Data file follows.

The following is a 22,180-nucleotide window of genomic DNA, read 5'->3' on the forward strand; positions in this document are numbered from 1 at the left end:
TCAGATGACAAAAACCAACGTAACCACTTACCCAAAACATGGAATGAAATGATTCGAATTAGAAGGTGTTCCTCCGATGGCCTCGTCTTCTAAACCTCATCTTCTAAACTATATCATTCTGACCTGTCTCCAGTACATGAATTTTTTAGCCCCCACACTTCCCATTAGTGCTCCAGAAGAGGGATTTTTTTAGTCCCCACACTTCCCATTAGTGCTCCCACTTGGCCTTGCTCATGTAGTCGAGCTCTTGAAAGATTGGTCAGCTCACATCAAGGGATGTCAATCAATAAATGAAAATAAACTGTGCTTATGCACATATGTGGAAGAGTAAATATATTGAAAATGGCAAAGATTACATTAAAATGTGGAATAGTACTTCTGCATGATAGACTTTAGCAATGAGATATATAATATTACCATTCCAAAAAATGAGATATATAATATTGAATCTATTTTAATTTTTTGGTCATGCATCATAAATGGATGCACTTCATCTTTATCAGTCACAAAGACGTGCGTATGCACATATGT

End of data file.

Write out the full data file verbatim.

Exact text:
The following is a 22,180-nucleotide window of genomic DNA, read 5'->3' on the forward strand; positions in this document are numbered from 1 at the left end:
TCAGATGACAAAAACCAACGTAACCACTTACCCAAAACATGGAATGAAATGATTCGAATTAGAAGGTGTTCCTCCGATGGCCTCGTCTTCTAAACCTCATCTTCTAAACTATATCATTCTGACCTGTCTCCAGTACATGAATTTTTTAGCCCCCACACTTCCCATTAGTGCTCCAGAAGAGGGATTTTTTTAGTCCCCACACTTCCCATTAGTGCTCCCACTTGGCCTTGCTCATGTAGTCGAGCTCTTGAAAGATTGGTCAGCTCACATCAAGGGATGTCAATCAATAAATGAAAATAAACTGTGCTTATGCACATATGTGGAAGAGTAAATATATTGAAAATGGCAAAGATTACATTAAAATGTGGAATAGTACTTCTGCATGATAGACTTTAGCAATGAGATATATAATATTACCATTCCAAAAAATGAGATATATAATATTGAATCTATTTTAATTTTTTGGTCATGCATCATAAATGGATGCACTTCATCTTTATCAGTCACAAAGACGTGCGTATGCACATATGT